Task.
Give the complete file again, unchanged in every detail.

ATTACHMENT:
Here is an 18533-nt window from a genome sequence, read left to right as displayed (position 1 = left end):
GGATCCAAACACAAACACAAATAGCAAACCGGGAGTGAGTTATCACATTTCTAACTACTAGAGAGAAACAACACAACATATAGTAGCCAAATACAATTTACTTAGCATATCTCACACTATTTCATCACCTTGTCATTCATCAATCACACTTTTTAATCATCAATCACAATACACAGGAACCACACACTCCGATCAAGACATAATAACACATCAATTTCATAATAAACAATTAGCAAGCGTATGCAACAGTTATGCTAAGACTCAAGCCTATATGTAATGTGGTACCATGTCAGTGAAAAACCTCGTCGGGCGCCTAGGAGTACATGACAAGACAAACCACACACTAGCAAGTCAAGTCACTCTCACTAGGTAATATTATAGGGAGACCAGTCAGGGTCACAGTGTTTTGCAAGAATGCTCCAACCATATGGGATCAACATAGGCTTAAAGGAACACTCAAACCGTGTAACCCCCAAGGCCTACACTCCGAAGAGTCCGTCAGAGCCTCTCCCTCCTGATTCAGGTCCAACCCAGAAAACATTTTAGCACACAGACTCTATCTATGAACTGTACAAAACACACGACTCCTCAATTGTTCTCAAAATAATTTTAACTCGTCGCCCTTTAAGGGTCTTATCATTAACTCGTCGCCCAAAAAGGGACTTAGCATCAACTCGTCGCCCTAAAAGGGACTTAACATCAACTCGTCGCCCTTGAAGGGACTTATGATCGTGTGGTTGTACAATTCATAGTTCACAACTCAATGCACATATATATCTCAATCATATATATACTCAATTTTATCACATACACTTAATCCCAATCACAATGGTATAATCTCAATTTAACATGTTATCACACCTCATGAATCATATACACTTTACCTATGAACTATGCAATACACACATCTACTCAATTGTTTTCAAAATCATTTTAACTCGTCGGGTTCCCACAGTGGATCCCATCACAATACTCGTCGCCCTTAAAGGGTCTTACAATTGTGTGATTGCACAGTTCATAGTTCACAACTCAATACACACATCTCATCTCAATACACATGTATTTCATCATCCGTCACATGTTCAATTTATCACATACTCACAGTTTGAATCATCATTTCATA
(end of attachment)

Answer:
Here is an 18533-nt window from a genome sequence, read left to right as displayed (position 1 = left end):
GGATCCAAACACAAACACAAATAGCAAACCGGGAGTGAGTTATCACATTTCTAACTACTAGAGAGAAACAACACAACATATAGTAGCCAAATACAATTTACTTAGCATATCTCACACTATTTCATCACCTTGTCATTCATCAATCACACTTTTTAATCATCAATCACAATACACAGGAACCACACACTCCGATCAAGACATAATAACACATCAATTTCATAATAAACAATTAGCAAGCGTATGCAACAGTTATGCTAAGACTCAAGCCTATATGTAATGTGGTACCATGTCAGTGAAAAACCTCGTCGGGCGCCTAGGAGTACATGACAAGACAAACCACACACTAGCAAGTCAAGTCACTCTCACTAGGTAATATTATAGGGAGACCAGTCAGGGTCACAGTGTTTTGCAAGAATGCTCCAACCATATGGGATCAACATAGGCTTAAAGGAACACTCAAACCGTGTAACCCCCAAGGCCTACACTCCGAAGAGTCCGTCAGAGCCTCTCCCTCCTGATTCAGGTCCAACCCAGAAAACATTTTAGCACACAGACTCTATCTATGAACTGTACAAAACACACGACTCCTCAATTGTTCTCAAAATAATTTTAACTCGTCGCCCTTTAAGGGTCTTATCATTAACTCGTCGCCCAAAAAGGGACTTAGCATCAACTCGTCGCCCTAAAAGGGACTTAACATCAACTCGTCGCCCTTGAAGGGACTTATGATCGTGTGGTTGTACAATTCATAGTTCACAACTCAATGCACATATATATCTCAATCATATATATACTCAATTTTATCACATACACTTAATCCCAATCACAATGGTATAATCTCAATTTAACATGTTATCACACCTCATGAATCATATACACTTTACCTATGAACTATGCAATACACACATCTACTCAATTGTTTTCAAAATCATTTTAACTCGTCGGGTTCCCACAGTGGATCCCATCACAATACTCGTCGCCCTTAAAGGGTCTTACAATTGTGTGATTGCACAGTTCATAGTTCACAACTCAATACACACATCTCATCTCAATACACATGTATTTCATCATCCGTCACATGTTCAATTTATCACATACTCACAGTTTGAATCATCATTTCATA